The Curse of the Cat People ★★★★½

This is a badly titled, but excellent, film, produced by Val Lewton, who was for a time the breadwinner for RKO Studios. Made after the unexpected smash hit, Cat People, this film is a sequel of sorts. The story focuses on Amy, the daughter of Oliver and Alice Reed, who married after the death of his first wife (the cat person of the title), Irena, and her strange friendships with one real and one imaginary (or is she a ghost?) friend.

Despite the title, there are only a couple of scary moments in this film, two of them focused, interestingly, on the Headless Horseman. But one of them, the little girl falling on the bridge the Horseman's supposed to cross in the middle of the night, is very well done.

The real power of the film is the little girl's connection to her friend, Irena, who appears to her after she acquires a 'magic' ring from a strange old lady. She may be a figment of the lonely girl's imagination, but several of the things she says indicate that she is the ghost of her father's unhappy first wife, Irena, come to help make things better between Amy and her father. Those moments of melancholy, where Irena mentions coming from a great darkness and peace and how nobody can follow her back there, are some of the best of the film. Played by Simone Simon, she is beautiful, sad and sweet, in stark contrast to the dangerous anger she portrays by the end of Cat People. Indeed, she says Amy called her from her place in the darkness to be Amy's friend, perhaps a way of making up for some of the pain she caused Oliver and Alice in the past.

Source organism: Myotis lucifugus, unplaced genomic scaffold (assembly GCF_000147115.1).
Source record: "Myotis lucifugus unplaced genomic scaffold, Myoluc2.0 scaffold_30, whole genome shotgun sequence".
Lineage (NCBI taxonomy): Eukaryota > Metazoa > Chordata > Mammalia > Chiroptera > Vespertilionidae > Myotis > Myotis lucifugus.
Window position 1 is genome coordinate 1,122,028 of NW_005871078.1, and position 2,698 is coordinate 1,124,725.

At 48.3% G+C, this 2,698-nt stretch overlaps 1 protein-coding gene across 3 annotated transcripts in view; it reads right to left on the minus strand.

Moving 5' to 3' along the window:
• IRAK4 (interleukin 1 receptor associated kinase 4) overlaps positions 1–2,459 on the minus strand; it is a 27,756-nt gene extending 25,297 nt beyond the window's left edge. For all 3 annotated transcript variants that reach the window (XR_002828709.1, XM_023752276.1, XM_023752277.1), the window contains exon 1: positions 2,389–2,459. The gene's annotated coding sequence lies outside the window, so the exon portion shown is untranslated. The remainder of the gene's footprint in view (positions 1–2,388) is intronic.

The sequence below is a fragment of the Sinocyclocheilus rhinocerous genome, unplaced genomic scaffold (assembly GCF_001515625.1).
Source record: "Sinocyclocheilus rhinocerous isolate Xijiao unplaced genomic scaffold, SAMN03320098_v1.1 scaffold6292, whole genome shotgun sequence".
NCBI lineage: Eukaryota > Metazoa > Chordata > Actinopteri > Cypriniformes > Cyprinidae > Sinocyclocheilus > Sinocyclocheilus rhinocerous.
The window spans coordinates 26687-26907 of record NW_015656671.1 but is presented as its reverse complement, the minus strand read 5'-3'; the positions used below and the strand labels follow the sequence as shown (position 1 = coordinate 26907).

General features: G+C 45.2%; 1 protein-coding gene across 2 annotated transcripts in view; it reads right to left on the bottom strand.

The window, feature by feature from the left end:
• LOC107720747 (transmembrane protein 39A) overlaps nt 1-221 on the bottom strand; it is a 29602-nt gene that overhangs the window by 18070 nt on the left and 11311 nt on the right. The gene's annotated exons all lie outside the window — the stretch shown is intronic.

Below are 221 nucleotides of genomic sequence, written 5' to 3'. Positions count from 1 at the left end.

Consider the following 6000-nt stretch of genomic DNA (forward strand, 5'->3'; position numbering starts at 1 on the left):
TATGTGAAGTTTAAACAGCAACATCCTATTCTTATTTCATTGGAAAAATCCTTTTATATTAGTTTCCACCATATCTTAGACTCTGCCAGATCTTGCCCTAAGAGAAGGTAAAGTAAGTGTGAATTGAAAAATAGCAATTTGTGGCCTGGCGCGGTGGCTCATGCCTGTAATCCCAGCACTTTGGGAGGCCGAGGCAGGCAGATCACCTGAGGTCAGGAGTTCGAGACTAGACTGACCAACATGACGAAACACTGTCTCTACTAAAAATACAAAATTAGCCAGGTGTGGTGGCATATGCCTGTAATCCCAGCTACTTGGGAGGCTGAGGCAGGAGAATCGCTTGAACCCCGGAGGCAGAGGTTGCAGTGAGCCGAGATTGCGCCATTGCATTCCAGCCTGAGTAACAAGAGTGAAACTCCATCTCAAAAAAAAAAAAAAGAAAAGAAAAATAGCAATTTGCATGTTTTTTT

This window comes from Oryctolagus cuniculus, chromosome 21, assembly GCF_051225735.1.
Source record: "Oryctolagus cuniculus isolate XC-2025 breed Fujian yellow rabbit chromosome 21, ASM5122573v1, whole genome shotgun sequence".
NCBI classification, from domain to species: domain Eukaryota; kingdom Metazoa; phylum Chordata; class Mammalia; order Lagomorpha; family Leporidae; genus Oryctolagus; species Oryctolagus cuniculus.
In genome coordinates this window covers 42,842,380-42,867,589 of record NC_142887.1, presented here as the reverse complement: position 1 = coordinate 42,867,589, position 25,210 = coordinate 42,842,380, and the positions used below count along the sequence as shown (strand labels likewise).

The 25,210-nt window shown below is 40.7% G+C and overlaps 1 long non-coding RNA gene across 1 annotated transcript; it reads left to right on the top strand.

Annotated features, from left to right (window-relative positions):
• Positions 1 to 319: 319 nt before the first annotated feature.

This film remains difficult to explain. There is a touch of horror, but a great deal more fantasy and a plea for understanding for all those people in the world who live more in dreams than in reality. That plea not only extends to Amy and Irena, but also perhaps to Lewton himself, whose unhappy childhood is in pieces on display in Curse of the Cat People.

Report this review